So first, you need to get into the protagonist's viewpoint, and in the moment that character calls now. First person defines which personal pronouns are in use. But that is a very different thing from being in the protagonist's viewpoint. Having a later incarnation of the protagonist seem to be the storyteller is not placing the reader into the scene as the character, because the narrator lives in a different place and time from the action, so they cannot appear on stage with the protagonist.

Take a look at this article. It's a condensation of a very powerful way of showing the reader what matters to the protagonist as they live the scene. Not only does it place the reader there, it forces you to see the scene as the protagonist, and think about how they would react, given the situation, their personality, and their needs. Without that, it's too damn easy to make the protagonist smart when smart is needed, and toss away that characteristic when the plot needs him dumb.

Play with the technique till it makes sense. I think you'll like the result. And check a modern novel that made you feel as if you were living the story as you read it, to see how that author made use of the technique.

And if it make sense, and seems worth pursuing, I agree with the man who wrote the article. The book it was condensed from should be on every writer's bookshelf, because it's filled with things like that. Many of the articles in my blog are based on that book.

Sorry my news wasn't better. But I thought you would want to know. You have the chops, you're just missing a few tricks. So hang in there, and keep on writing.

Jay Greenstein

Yup, he gave his hero Dwight Swain the same "pep talk" he gives everyone else.  He essentially told Dwight Swain to study Dwight Swain.  Hang in there and keep on writing is great advice...except Swain died in 1992.

Not only did this give me considerate Schadenfreude, but also it proved my point.  This guy knows jack about writing.  All he can do is repeat the same crap ad nauseum no matter who writes it--not even if it's the "respected professor" he reveres.  And yet he smugly looks down on people like me for just reading stuff and giving our opinions because we haven't been published by big houses or got a teaching job somewhere.  (Neither has he done either of those but it's OK to him if you're parroting someone else who has.)  This emperor definitely has no clothes.

That's why it's always important to take critiques with a grain of salt.  Even advice that might sound wise could be coming from an idiot who just gives the same carbon copy critique to everyone.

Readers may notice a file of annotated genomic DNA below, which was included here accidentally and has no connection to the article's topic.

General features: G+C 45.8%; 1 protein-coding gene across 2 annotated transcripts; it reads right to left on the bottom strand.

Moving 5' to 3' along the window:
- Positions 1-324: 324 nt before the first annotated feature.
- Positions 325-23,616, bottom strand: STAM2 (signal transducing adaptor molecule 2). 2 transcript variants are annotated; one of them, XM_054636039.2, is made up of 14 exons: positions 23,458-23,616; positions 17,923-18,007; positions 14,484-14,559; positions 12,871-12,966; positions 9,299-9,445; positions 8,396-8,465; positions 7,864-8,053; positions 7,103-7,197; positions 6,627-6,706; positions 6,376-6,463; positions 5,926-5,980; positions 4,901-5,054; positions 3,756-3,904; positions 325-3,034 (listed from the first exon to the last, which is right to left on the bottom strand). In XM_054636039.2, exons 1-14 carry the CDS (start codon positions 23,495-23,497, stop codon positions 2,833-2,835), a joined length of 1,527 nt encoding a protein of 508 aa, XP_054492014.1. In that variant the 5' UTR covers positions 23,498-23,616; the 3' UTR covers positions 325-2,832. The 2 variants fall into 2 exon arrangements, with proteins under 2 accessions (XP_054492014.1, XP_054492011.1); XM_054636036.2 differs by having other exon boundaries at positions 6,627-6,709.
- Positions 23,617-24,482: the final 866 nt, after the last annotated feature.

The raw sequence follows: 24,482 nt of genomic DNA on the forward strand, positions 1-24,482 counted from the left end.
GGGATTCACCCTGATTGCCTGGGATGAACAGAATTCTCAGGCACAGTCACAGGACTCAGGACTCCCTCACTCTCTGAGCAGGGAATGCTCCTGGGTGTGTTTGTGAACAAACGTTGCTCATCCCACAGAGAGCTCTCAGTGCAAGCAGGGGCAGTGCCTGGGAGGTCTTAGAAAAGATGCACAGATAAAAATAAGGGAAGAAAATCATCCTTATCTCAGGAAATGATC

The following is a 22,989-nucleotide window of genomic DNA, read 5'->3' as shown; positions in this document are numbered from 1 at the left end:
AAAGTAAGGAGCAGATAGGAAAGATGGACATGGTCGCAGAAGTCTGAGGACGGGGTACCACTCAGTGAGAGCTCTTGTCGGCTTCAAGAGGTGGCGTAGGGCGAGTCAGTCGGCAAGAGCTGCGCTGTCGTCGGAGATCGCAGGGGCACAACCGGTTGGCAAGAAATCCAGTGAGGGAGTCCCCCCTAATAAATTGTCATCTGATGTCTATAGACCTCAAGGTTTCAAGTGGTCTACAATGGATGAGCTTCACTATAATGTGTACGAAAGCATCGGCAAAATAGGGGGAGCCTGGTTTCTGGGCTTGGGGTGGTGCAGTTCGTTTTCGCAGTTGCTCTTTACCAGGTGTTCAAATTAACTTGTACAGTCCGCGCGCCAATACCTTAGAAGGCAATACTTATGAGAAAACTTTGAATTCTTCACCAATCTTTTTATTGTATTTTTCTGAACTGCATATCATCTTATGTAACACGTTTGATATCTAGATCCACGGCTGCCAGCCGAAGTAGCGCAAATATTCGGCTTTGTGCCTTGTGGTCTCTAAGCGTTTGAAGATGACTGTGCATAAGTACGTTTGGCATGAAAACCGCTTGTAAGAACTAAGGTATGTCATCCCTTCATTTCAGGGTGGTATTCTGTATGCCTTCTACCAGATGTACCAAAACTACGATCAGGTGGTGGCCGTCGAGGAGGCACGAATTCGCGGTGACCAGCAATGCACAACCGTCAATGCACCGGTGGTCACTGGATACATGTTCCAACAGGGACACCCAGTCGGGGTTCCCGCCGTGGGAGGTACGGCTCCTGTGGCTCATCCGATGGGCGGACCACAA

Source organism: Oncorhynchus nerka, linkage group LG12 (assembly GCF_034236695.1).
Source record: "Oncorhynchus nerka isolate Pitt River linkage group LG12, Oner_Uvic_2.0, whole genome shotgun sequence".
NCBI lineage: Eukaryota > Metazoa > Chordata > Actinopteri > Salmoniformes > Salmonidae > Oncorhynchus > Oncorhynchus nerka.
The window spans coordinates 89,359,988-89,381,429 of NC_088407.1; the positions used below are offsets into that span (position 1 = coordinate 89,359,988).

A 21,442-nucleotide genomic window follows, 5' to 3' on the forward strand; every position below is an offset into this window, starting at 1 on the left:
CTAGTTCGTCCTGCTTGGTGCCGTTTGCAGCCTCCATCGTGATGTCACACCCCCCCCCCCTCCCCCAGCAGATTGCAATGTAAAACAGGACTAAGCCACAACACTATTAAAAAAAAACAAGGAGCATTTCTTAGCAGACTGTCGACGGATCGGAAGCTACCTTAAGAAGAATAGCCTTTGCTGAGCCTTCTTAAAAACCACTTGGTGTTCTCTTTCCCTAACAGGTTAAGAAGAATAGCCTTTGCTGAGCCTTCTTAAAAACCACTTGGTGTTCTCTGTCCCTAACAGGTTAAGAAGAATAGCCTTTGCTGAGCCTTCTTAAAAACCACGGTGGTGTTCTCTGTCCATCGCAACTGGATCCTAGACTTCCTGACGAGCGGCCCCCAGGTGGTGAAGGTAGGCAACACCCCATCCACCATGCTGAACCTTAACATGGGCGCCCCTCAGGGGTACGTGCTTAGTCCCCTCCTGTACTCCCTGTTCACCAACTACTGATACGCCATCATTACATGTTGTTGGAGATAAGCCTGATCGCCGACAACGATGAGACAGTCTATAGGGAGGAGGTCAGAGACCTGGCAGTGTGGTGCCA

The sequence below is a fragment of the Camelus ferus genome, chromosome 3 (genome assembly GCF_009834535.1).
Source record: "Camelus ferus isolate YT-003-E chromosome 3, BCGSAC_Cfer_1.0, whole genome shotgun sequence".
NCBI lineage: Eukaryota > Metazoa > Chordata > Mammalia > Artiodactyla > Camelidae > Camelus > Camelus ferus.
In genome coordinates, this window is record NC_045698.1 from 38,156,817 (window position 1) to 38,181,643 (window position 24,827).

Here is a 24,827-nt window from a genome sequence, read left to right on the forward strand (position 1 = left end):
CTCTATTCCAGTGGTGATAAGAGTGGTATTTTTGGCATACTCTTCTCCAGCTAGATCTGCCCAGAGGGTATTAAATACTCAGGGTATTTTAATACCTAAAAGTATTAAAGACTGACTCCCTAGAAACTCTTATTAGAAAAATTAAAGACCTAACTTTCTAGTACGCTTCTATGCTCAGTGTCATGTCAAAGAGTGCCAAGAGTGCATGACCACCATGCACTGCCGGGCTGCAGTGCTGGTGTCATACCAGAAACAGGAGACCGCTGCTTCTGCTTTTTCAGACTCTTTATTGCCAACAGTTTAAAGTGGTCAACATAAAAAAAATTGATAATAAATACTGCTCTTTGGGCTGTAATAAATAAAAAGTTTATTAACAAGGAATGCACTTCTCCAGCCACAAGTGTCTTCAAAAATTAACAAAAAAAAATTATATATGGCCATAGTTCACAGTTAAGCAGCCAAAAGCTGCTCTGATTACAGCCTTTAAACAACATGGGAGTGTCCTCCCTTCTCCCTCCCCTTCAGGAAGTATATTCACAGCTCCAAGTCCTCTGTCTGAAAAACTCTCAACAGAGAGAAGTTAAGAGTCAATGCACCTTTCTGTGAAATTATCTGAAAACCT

As for Greenstein, his response was of course to double-down.  Oh, well, this was written in 1953 and writing technique is completely different.  Back then they wanted telling instead of showing.  Um...really?

Then he tried this gambit:

Something interesting that you missed. In the first line of my critique I noted, "This reads as if written by someone skilled in writing for academia or journalism." So his writing was so professional that I noted that as line one

Except right after that he said:

It's clean, accurate, and fact-based to the point where the sentences could be labeled, fact #1, fact #2, etc. And it all is being explained by a dispassionate offstage voice.

Does that really sound like a compliment to you?  It's a backhanded compliment at best.  This is like when someone gets caught on film and then tries to say it's not them.  Dude, you're busted.  Just deal with it already.  Maybe start trying to think for yourself.

Which is another point.  Never be such a slave to a philosophy that you become completely blind to the rest of the world.  In this case, a fool who loves the teachings of Dwight Swain so much that not even Dwight Swain can live up to them.  It's pretty sad.  And also funny--for me at least.  Bwahahahahahahaha...


  1. He actually tried to defend himself? That is SO funny.

  2. Classic! I was wondering where this guy gets off telling other people how to write. If Patterson, King, Koontz, or the like offers a writing suggestion, it's probably a good one, but this no-name guy? Why would I ever take his advice? People are so full of themselves...

  3. Wow, that Greenstein guy sounds a bit like an asshole.

    By the way, I haven't seen X-Men yet so I'll wait to see it before reading your post (trying to avoid spoilers).